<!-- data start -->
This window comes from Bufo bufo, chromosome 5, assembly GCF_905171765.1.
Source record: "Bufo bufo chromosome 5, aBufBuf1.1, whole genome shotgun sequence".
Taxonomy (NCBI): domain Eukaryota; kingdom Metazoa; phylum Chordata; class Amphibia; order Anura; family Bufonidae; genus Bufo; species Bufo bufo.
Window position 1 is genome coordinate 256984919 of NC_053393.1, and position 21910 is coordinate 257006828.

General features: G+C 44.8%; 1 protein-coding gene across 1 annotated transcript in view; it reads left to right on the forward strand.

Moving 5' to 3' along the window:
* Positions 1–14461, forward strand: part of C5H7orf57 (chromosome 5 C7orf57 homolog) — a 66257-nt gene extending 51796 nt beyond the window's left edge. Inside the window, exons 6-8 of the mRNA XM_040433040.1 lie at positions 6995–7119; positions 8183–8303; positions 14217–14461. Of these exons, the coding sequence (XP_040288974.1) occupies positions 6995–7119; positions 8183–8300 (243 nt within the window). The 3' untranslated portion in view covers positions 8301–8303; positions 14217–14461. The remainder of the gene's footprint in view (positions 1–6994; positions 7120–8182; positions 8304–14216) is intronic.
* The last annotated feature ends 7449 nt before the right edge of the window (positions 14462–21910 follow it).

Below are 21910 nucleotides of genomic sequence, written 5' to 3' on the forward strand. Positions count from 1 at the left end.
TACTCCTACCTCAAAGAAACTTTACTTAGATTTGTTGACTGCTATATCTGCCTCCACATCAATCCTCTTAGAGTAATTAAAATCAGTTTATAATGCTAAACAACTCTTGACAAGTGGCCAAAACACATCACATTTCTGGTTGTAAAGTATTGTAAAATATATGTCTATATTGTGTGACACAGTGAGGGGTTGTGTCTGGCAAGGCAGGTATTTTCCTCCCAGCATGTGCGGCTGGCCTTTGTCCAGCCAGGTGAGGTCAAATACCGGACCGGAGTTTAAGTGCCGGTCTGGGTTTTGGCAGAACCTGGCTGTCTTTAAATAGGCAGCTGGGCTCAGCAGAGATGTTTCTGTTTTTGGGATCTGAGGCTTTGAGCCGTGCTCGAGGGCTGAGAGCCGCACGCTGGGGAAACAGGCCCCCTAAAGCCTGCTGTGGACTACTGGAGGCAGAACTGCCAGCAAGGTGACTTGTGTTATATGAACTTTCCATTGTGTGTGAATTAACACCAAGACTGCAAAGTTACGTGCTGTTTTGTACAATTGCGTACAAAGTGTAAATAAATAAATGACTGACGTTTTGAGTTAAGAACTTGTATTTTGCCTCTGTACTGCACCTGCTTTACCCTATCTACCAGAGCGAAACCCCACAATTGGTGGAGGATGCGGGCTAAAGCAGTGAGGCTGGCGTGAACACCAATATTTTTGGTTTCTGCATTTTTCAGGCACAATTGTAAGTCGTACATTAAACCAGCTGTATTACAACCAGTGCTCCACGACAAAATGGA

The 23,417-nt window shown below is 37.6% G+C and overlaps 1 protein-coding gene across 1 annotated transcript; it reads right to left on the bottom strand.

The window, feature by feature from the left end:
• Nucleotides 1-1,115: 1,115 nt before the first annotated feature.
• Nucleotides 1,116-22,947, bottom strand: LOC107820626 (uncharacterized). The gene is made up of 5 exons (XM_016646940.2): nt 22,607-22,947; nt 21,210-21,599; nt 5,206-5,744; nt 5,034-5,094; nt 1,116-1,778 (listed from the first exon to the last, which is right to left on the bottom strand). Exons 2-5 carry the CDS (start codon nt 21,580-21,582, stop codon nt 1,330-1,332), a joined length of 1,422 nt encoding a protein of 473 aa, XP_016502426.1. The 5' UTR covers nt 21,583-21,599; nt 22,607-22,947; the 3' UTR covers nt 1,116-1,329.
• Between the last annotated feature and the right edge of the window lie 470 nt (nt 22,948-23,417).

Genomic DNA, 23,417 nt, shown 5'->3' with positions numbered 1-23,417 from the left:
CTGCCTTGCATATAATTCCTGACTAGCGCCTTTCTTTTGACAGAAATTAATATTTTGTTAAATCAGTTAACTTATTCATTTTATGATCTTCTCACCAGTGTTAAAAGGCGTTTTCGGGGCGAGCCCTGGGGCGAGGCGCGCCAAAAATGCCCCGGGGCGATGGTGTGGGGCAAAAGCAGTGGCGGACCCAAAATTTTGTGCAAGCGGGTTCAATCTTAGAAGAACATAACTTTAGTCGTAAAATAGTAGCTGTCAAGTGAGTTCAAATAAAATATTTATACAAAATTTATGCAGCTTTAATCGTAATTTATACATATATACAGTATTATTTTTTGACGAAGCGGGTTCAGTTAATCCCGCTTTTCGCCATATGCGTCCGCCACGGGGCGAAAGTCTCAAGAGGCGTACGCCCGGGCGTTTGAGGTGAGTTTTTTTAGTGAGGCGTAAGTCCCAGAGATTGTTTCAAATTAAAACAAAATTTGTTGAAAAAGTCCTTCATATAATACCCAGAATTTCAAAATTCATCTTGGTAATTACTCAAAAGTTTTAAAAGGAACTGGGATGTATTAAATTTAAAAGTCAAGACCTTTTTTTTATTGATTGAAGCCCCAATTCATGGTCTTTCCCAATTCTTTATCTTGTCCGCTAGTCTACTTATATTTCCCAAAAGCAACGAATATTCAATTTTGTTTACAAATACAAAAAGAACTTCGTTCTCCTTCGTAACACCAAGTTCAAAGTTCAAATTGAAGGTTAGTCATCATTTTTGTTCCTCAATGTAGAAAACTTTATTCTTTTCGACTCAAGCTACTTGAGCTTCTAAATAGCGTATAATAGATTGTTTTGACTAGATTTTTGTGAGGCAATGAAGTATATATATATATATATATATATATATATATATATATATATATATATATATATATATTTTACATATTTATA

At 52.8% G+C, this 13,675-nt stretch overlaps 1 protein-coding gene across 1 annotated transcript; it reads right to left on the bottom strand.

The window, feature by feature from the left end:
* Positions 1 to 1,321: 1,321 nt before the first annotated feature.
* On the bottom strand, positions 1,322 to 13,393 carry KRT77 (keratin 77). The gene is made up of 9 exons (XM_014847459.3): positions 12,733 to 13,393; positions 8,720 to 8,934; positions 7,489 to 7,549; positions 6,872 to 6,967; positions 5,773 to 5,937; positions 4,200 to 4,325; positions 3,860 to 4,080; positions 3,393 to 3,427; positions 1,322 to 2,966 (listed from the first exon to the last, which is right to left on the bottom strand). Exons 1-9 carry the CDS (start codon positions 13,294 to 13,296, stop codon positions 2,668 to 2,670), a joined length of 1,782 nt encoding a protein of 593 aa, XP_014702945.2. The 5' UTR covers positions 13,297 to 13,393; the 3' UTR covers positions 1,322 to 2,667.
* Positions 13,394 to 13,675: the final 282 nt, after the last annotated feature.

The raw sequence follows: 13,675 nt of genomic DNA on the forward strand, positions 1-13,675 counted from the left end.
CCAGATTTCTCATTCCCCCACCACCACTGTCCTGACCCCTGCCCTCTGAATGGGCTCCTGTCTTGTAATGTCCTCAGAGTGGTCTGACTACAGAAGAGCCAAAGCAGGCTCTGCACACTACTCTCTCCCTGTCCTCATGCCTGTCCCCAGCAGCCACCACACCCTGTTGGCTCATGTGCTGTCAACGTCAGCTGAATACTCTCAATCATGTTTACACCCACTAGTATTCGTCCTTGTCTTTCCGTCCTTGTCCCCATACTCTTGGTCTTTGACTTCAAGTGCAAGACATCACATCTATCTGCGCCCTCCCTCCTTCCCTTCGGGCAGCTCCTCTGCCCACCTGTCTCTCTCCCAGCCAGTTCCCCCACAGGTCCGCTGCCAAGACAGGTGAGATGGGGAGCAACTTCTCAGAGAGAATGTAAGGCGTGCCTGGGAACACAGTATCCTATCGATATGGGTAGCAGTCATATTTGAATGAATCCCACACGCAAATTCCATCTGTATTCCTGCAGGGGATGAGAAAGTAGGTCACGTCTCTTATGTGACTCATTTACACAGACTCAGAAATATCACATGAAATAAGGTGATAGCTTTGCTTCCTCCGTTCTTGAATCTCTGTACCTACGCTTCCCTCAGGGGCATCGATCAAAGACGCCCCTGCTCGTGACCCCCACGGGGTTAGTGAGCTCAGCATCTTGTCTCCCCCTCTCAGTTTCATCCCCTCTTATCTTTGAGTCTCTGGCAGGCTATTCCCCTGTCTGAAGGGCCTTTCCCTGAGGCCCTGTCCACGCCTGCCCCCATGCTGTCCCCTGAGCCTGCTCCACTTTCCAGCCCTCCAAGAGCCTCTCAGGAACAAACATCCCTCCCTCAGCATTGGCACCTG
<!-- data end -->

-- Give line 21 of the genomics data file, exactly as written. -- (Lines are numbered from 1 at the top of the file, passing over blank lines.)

* On the bottom strand, positions 1,322 to 13,393 carry KRT77 (keratin 77). The gene is made up of 9 exons (XM_014847459.3): positions 12,733 to 13,393; positions 8,720 to 8,934; positions 7,489 to 7,549; positions 6,872 to 6,967; positions 5,773 to 5,937; positions 4,200 to 4,325; positions 3,860 to 4,080; positions 3,393 to 3,427; positions 1,322 to 2,966 (listed from the first exon to the last, which is right to left on the bottom strand). Exons 1-9 carry the CDS (start codon positions 13,294 to 13,296, stop codon positions 2,668 to 2,670), a joined length of 1,782 nt encoding a protein of 593 aa, XP_014702945.2. The 5' UTR covers positions 13,297 to 13,393; the 3' UTR covers positions 1,322 to 2,667.